Australia Post details plan to use blockchain for voting

Postal service wants to begin with small corporate and civic elections before ramping up to handle a full parliamentary election.
Written by Chris Duckett, Contributor

Australia Post is looking to move into the business of running elections, and plans to use the blockchain as a central pillar of its plan.

In a submission to the Victorian Electoral Matters Committee, the government-owned postal service said community expectations were driving the push towards digital voting, and it would be looking to put its prior work with blockchain to use.

"The emergence of crypto currencies on the technology known as blockchain have highlighted opportunities to repurpose that technology to capture various digital transactions in immutable, distributed and secure ways," Australia Post State Director, Victorian Government and Tasmania, Tim Adamson, said in the submission.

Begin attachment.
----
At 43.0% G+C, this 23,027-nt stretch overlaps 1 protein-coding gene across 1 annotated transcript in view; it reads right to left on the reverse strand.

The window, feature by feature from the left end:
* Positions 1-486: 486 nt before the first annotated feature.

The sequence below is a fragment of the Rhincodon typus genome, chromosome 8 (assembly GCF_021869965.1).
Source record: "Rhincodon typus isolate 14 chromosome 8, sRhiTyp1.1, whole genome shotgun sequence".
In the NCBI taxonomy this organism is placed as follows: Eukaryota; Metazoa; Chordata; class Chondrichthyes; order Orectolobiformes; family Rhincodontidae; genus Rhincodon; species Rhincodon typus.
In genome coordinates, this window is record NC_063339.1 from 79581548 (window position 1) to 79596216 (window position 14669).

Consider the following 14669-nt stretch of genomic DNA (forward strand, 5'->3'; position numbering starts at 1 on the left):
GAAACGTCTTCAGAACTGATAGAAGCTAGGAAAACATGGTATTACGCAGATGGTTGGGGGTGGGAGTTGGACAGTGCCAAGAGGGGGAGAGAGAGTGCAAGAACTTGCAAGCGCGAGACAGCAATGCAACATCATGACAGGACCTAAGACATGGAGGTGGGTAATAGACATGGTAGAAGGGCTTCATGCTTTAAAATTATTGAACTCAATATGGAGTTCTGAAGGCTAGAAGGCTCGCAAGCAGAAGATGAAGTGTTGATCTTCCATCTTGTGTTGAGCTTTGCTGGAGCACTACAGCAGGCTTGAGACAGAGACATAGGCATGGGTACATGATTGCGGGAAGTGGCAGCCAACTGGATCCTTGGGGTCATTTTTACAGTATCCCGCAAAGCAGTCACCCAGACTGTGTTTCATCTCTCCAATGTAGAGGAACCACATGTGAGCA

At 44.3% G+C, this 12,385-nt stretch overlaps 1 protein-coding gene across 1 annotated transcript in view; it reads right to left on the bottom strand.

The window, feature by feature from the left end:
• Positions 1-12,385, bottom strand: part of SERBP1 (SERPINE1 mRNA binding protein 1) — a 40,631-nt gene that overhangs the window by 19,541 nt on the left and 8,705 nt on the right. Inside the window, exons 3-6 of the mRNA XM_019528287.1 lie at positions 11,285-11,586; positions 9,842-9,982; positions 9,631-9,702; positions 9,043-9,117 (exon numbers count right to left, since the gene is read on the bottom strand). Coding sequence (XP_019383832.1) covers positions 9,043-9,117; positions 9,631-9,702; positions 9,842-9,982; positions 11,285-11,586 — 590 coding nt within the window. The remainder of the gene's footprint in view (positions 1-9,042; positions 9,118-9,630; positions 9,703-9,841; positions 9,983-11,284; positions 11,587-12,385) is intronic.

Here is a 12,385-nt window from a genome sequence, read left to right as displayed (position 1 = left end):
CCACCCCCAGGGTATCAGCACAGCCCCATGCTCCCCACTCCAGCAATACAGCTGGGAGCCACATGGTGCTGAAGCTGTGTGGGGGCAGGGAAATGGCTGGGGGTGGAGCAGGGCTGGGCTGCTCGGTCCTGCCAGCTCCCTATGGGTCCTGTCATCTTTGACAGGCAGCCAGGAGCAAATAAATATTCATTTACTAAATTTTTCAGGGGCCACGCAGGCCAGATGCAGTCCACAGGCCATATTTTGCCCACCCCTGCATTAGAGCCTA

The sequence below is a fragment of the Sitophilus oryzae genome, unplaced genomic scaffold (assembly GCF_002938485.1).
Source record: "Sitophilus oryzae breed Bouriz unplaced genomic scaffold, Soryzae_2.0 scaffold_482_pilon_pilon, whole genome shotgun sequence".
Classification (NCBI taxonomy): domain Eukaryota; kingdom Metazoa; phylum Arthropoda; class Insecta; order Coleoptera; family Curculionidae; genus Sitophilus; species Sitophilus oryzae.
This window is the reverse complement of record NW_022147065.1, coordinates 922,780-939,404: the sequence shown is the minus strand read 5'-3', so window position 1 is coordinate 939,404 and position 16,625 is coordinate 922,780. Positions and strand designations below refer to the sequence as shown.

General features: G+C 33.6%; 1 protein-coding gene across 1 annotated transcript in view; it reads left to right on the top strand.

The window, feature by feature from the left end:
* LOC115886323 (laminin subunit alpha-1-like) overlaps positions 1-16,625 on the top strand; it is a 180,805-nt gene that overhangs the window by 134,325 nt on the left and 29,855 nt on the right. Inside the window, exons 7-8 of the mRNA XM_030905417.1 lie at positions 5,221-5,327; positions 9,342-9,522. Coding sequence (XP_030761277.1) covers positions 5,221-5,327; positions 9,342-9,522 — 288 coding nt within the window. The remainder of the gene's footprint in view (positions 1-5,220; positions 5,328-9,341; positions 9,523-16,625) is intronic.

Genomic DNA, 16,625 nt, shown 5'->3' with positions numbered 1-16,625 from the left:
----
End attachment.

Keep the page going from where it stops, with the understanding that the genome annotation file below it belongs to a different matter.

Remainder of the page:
"In many ways voting is an ideal use case for blockchain technology application beyond crypto currency."

"With demand for digitisation high and technology shifts opening up new approaches we believe that now is the time to solve the digital voting challenge."

According to Adamson, using the blockchain for voting would allow for a location agnostic, "tamper proof" system that would provide traceability, prevent manipulation, yet allow anonymity, and be resistant to denial of service attacks.